Violence Against Teachers Prompts Calls for Increased Security

April 20, 2022

In-person instruction has been restored everywhere in the United States, and the nation’s schools once again find themselves dealing with the age-old battle of children against authority — although now it is frequently erupting into violence and threats against teachers.

Recent weeks have brought us stories of disturbing and vicious incidents that have school and union officials sounding the alarm.

Carmen Ward, president of the Alachua County Education Association in Florida, went to the school board with reports of 44 attacks against district employees this school year.

“We have a discipline problem–not just in Alachua County. This is across the state. We have situations where schools are unsafe,” she told the board, adding that students are “maybe more violent than they ever have been.”

Florida isn’t alone. The American Psychological Association conducted a survey that found one of every three teachers had experienced verbal harassment or threats of violence from students since the beginning of the COVID pandemic. Individual teacher responses were chilling.

“I have been physically assaulted multiple times by students in the building and they know that not only is there no one to stop them, but there will be no consequences either. I ended up in the hospital the last time it happened,” one teacher recounted.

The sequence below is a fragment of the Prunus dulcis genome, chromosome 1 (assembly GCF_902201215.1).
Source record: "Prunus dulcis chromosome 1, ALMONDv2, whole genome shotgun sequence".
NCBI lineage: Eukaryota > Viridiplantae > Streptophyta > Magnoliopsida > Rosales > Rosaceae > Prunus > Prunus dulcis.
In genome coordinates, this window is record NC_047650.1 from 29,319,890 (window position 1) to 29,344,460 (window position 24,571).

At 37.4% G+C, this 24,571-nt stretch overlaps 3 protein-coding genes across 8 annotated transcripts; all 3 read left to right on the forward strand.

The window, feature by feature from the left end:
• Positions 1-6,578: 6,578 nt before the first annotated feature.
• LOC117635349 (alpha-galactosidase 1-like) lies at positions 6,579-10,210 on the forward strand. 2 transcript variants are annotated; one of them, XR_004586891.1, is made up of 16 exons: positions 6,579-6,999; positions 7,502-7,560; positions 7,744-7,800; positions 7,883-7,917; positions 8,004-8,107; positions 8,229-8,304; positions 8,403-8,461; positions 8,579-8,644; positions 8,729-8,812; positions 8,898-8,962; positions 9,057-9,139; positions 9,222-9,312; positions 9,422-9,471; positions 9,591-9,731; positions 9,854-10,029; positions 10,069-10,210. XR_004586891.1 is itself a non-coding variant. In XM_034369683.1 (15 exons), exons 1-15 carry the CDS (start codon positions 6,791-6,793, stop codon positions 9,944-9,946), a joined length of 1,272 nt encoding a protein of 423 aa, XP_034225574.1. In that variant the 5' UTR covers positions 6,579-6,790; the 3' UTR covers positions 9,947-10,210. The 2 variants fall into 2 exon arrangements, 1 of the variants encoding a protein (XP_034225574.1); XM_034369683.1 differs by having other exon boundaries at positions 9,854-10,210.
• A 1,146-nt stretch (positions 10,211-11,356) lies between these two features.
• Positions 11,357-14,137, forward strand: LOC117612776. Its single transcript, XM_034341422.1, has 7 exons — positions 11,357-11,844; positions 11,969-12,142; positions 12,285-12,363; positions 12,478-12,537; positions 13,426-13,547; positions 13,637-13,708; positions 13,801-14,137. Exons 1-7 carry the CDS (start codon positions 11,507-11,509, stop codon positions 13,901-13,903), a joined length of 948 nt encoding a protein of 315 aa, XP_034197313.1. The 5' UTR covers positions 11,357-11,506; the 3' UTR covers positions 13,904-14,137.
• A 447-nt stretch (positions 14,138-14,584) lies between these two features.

A student in Clark County, Nevada, was arrested for sexual assault and attempted murder of a teacher in her classroom. The district has seen 1,300 incidents this school year where arrests were made or citations issued. Police have confiscated 28 guns on campus.

Teachers and their unions are demanding action, but the actions demanded vary widely in emphasis, degree and harmony with past demands.

In response, the Clark County school district upgraded security cameras, provided teachers with wearable panic buttons, and increased police presence around schools.

In Erie, Pennsylvania, a school shooting of one student by another led a labor relations specialist from the Pennsylvania State Education Association to pen a letter to the district superintendent, demanding, among other things:

  • An increase in security and/or police presence in highly visible and well-trafficked areas.
  • The installation of fully functioning metal detectors. Until that can be accomplished, all students shall be scanned with handheld electronic devices which detect weapons.
  • Written instructions for student removal procedures, distributed to all staff.
  • Fully functioning security cameras.

Unfortunately, it appears we are going around in circles on security issues two years after the George Floyd protests caused school districts across the country to reevaluate their use of police and security personnel. The National Education Association education justice group still highlights those local unions “supporting the movement for police-free schools.”

The American Psychological Association wants schools to reduce zero-tolerance policies, suspensions and school hardening strategies.

A senior research fellow at The Sentencing Project lamented at The 74 that no states are using federal emergency relief funds to reduce the presence of police inside schools.

With violent incidents getting more attention, we may be in the midst of yet another pendulum swing that began with school shootings in the 1990s, leading to the federal Cops in Schools program.